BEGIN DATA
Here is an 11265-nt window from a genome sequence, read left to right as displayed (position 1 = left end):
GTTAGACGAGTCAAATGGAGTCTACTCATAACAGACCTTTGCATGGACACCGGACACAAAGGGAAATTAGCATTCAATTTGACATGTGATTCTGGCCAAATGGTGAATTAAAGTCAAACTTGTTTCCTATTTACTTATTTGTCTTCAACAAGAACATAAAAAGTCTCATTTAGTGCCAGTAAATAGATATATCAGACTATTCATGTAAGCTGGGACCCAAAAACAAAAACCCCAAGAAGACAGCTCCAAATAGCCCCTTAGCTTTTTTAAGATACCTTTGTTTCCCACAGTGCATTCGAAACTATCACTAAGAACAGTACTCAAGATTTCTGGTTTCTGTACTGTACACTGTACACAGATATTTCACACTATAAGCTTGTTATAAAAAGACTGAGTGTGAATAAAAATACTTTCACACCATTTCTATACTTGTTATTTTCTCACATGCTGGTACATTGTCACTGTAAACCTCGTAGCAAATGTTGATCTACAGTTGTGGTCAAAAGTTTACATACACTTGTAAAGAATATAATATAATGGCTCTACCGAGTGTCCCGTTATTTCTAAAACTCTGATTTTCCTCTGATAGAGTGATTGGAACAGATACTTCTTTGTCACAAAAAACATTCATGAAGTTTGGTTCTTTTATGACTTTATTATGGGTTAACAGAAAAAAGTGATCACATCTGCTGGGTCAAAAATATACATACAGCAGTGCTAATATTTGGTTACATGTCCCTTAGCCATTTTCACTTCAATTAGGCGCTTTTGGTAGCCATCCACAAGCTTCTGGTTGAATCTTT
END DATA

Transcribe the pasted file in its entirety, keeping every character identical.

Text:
Here is an 11265-nt window from a genome sequence, read left to right as displayed (position 1 = left end):
GTTAGACGAGTCAAATGGAGTCTACTCATAACAGACCTTTGCATGGACACCGGACACAAAGGGAAATTAGCATTCAATTTGACATGTGATTCTGGCCAAATGGTGAATTAAAGTCAAACTTGTTTCCTATTTACTTATTTGTCTTCAACAAGAACATAAAAAGTCTCATTTAGTGCCAGTAAATAGATATATCAGACTATTCATGTAAGCTGGGACCCAAAAACAAAAACCCCAAGAAGACAGCTCCAAATAGCCCCTTAGCTTTTTTAAGATACCTTTGTTTCCCACAGTGCATTCGAAACTATCACTAAGAACAGTACTCAAGATTTCTGGTTTCTGTACTGTACACTGTACACAGATATTTCACACTATAAGCTTGTTATAAAAAGACTGAGTGTGAATAAAAATACTTTCACACCATTTCTATACTTGTTATTTTCTCACATGCTGGTACATTGTCACTGTAAACCTCGTAGCAAATGTTGATCTACAGTTGTGGTCAAAAGTTTACATACACTTGTAAAGAATATAATATAATGGCTCTACCGAGTGTCCCGTTATTTCTAAAACTCTGATTTTCCTCTGATAGAGTGATTGGAACAGATACTTCTTTGTCACAAAAAACATTCATGAAGTTTGGTTCTTTTATGACTTTATTATGGGTTAACAGAAAAAAGTGATCACATCTGCTGGGTCAAAAATATACATACAGCAGTGCTAATATTTGGTTACATGTCCCTTAGCCATTTTCACTTCAATTAGGCGCTTTTGGTAGCCATCCACAAGCTTCTGGTTGAATCTTT